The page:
The Passionate Brood: A Novel of Richard the Lionheart and the Man Who Became Robin Hood by Margaret Campbell Barnes
Published by Sourcebooks
After Henry VIII, Richard I, otherwise known as Richard Coeur de Lion or Richard the Lionheart, is probably one of England’s best known kings. Perhaps this notoriety derives from his snappy nickname and his association with the Crusades, but I would argue that a large part as well comes from his reign being the background of the legend of Robin Hood. In “The Passionate Brood,” Campbell Barnes combines historical fiction of Richard’s life – from before the death of his older brother and father until his own death – with the the Robin Hood legend. In this version, Robin is the son of Hodierna, the Plantagenet nursemaid, and Richard’s own best friend and foster brother until he regretfully declines to join Richard on his crusade and is outlawed by the passionate king.
“You got legend in my historical fiction!”
“You got historical fiction in my legend!”
Two great genres, better together!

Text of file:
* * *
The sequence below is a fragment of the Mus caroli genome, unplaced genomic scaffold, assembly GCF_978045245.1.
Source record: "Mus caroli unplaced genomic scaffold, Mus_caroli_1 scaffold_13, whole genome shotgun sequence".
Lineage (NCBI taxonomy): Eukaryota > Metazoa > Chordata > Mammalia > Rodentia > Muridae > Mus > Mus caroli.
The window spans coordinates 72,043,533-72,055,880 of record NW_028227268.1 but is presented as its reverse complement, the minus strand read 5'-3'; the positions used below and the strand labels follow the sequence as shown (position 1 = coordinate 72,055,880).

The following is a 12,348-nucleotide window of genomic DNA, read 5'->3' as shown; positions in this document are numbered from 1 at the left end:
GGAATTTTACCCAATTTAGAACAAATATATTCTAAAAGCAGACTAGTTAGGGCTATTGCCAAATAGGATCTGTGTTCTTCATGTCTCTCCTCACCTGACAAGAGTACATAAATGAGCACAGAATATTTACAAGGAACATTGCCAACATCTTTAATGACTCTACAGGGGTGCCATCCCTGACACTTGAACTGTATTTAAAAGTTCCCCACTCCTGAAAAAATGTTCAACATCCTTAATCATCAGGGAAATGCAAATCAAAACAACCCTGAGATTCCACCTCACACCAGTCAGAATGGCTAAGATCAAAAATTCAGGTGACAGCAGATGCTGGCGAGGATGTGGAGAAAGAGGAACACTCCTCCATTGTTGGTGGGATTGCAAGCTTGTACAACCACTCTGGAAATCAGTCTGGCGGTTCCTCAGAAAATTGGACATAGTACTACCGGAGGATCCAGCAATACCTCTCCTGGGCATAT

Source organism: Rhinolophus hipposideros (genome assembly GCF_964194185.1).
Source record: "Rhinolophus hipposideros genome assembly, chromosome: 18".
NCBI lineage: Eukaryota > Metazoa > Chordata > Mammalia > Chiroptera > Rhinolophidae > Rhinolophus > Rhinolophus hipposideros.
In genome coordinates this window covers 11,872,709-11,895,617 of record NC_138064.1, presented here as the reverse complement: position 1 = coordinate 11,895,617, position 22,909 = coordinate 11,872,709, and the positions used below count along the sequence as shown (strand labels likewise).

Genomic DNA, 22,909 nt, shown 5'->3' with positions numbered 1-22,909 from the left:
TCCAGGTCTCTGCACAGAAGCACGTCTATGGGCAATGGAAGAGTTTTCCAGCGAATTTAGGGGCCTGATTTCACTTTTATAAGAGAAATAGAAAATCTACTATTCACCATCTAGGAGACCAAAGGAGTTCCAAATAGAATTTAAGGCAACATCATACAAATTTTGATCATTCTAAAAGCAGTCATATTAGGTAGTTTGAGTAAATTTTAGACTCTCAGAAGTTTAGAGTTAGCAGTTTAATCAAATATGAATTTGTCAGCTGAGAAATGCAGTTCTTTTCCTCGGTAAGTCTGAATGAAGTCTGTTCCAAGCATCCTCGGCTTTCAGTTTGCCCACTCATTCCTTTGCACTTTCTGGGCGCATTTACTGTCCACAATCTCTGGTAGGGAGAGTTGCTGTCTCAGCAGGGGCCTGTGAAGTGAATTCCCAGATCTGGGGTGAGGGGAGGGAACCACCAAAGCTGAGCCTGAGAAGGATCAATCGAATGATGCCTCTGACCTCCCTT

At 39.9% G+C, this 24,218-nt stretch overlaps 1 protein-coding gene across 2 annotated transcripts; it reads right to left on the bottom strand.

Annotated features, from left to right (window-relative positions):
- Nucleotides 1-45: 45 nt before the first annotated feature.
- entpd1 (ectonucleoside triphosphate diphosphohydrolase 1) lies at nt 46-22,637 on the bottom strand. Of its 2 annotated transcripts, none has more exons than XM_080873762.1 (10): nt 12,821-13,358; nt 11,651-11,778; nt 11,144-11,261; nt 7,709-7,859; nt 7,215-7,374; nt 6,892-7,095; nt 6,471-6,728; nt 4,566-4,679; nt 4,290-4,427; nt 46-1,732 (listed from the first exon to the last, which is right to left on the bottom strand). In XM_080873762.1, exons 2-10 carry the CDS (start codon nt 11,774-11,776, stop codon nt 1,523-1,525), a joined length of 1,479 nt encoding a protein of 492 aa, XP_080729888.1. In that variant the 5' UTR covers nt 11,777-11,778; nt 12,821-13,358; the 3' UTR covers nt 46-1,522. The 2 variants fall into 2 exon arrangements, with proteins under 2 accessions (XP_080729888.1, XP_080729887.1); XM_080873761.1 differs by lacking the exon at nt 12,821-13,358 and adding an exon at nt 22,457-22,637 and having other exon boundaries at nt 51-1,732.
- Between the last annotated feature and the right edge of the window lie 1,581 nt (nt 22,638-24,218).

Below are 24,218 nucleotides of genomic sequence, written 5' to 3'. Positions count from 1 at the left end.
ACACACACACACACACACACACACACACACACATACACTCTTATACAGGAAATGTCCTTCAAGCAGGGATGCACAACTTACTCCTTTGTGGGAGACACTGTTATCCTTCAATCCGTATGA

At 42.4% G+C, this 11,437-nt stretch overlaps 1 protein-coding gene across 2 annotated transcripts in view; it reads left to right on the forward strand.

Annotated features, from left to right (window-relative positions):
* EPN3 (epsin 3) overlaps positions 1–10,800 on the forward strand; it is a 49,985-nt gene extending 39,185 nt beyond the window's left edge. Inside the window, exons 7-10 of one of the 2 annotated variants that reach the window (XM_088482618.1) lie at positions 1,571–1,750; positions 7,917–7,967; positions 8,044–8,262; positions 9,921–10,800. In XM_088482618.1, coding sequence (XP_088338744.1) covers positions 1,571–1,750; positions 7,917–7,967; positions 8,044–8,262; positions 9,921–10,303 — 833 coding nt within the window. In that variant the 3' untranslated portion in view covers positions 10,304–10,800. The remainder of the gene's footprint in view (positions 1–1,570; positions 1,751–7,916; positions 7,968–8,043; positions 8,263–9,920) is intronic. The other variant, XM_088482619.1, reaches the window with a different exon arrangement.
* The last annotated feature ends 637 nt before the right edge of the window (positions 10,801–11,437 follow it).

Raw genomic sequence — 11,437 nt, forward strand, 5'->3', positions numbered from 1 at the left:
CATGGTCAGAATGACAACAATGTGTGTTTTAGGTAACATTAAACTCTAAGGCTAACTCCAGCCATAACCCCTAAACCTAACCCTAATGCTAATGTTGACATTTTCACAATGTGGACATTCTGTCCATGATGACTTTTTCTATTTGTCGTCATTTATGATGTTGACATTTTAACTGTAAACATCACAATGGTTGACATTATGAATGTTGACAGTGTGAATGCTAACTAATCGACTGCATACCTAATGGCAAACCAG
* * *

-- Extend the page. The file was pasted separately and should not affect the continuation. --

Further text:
Sorry, that’s out of my system now.
Anyway, I really enjoyed how Barnes worked the legend of Robin Hood realistically into Richard’s reign. It all made sense and flowed completely naturally from both Richard and Robin’s characters. I think the historical legend/fantasy is always that which is well-integrated into solid history.
That being said, i was slightly disappointed to find that Robin was really just a supporting character to Richard’s story in “The Passionate Brood.” Considering that the second half of the subtitle is “…and the Man Who Became Robin Hood” I really expected to see more of Robin’s story once the two men part ways, perhaps cut between Richard on his crusade and Robin adjusting to life as an outlaw. Instead, “The Passionate Brood” dealt more with how the memory of Robin’s character and the guilt over the mens’ estrangement worked on Richard psyche, which was still very interesting, just different than I expected.
Well written an interesting, I can definitely recommend Margaret Campbell Barnes’ “The Passionate Brood.”
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